Often systems are re-used without cleaning posing the risk of chemical and microbiological contamination. Also, specific medication formulations cannot be repackaged (e.g. those which require refrigeration, dispersible tablets, significantly hygroscopic preparations and solid dose cytotoxic preparations including methotrexate). The Royal Pharmaceutical Society also includes medicines with variable dosing and a narrow therapeutic index such as warfarin6. AimThe aim of this investigation was to assess the chemical and physical stability of dispersible aspirin 75mg tablets before and after repackaging into multi-compartment compliance aids (blister packs), after 5 weeks of storage. Any alterations in aspirin content or physical parameters were determined through several chemical and physical tests.
MethodPreparation of tablet samplesIn the preparation of the tablet samples, weights were recorded to 0.0001g. The balance was tared, and a weighing boat was placed on the balance, noting the weight.
20 tablets were transferred onto the boat and weighed, calculating an average. The tablets were placed in a mortar and pestle and ground into a fine powder7.Chemical Assay-titrimetric determination of aspirin contentThe balance was tared, and a weighing boat was placed on the balance, measuring the weight of the boat. A quantity of the powdered aspirin tablets containing 0.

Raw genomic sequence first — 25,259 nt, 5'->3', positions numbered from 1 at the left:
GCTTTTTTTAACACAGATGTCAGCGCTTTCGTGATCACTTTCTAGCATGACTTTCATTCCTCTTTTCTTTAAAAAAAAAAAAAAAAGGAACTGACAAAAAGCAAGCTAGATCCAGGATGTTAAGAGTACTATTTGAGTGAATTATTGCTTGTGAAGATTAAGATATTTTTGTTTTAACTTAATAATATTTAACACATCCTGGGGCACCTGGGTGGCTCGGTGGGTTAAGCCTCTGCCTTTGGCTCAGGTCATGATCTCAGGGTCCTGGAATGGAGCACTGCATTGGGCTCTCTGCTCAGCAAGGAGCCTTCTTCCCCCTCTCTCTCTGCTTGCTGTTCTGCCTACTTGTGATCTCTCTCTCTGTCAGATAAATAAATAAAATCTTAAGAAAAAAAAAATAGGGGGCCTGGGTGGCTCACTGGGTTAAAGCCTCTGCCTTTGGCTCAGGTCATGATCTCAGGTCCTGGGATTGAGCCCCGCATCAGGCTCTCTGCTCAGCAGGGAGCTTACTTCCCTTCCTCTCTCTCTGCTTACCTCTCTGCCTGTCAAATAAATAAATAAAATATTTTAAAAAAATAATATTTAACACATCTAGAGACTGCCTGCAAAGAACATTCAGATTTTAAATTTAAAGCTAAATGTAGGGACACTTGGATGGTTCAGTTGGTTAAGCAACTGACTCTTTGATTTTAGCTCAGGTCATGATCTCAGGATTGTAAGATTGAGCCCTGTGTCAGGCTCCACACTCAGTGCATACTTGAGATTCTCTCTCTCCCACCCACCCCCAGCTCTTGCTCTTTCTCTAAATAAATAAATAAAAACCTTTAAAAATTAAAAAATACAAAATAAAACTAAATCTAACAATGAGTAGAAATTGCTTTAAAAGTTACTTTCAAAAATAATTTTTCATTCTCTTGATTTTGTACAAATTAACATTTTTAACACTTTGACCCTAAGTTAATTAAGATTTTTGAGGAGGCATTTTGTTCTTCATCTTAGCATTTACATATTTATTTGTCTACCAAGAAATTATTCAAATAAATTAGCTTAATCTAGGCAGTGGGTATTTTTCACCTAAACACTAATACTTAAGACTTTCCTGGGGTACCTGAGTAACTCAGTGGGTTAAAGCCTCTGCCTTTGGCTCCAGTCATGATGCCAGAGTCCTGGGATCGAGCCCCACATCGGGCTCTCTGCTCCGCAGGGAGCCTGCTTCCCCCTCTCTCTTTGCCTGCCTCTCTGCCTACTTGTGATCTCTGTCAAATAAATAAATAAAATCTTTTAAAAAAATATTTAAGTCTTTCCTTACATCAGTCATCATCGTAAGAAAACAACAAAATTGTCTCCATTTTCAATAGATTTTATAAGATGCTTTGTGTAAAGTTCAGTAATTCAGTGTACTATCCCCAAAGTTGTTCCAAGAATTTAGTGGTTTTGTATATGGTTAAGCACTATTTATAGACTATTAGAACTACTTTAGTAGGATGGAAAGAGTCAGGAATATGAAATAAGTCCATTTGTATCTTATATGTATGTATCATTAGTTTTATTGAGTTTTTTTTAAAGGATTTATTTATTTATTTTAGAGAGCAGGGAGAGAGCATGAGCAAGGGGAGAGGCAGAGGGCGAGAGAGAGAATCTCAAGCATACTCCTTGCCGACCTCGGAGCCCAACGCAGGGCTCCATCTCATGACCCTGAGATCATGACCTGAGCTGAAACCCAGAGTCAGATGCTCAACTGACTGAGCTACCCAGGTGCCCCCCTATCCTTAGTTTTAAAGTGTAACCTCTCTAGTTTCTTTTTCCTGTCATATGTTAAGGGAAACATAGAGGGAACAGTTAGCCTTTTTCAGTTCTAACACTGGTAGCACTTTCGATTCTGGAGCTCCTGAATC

5g of aspirin was added to the boat and the weight was recorded. The powder was carefully tipped from the boat into a 100ml conical flask, ensuring no product was lost. The boat was reweighed, and the weight was noted. The powder was added to two further flasks, clearly marking three flasks as A, B and C. Using a bulb pipette, 25.0 ml of 0.5 M sodium hydroxide solution was added to each of the three flasks containing the tablet powder. The flasks were swirled gently to disperse the powder.
A blank was produced by adding 25.0 ml of 0.5 M sodium hydroxide solution to a fourth, empty flask. The four flasks were then boiled gently for 10 minutes, ensuring any powder adhering to the neck of the flasks were washed down into the sodium hydroxide solution.